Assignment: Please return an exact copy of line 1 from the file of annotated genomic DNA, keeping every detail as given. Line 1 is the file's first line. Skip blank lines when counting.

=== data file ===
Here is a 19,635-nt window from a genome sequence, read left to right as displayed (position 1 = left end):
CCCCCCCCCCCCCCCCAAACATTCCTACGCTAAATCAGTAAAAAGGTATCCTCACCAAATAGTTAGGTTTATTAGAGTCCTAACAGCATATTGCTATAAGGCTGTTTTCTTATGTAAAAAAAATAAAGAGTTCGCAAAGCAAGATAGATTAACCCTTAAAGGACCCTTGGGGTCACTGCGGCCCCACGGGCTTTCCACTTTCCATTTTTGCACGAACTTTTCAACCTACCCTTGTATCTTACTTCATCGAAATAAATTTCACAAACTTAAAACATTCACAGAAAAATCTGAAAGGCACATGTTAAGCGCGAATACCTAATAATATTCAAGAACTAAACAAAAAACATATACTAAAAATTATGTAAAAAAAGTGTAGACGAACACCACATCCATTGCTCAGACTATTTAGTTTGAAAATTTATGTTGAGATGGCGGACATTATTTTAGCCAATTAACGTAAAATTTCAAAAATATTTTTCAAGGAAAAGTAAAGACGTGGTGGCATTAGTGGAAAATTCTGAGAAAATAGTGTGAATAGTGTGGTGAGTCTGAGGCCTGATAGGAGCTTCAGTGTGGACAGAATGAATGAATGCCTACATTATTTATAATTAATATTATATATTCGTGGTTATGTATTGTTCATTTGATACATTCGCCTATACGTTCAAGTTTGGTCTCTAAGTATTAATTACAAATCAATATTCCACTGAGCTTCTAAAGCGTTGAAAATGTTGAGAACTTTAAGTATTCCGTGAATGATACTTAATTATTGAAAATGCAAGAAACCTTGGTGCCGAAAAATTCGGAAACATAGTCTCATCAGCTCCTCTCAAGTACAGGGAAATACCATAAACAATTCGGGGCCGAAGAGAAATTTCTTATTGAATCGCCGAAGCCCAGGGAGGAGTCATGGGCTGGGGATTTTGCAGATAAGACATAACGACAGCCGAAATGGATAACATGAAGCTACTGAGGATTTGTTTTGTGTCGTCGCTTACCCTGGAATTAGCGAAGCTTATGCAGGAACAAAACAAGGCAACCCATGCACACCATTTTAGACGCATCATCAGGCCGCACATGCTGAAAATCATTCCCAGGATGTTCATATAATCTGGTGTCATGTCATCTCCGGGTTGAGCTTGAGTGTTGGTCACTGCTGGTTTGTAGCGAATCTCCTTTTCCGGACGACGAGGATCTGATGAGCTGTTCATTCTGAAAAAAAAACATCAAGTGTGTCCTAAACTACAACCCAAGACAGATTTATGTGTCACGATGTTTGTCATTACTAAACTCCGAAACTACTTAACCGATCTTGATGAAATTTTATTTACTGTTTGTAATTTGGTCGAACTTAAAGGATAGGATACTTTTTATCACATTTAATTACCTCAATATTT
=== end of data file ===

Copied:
Here is a 19,635-nt window from a genome sequence, read left to right as displayed (position 1 = left end):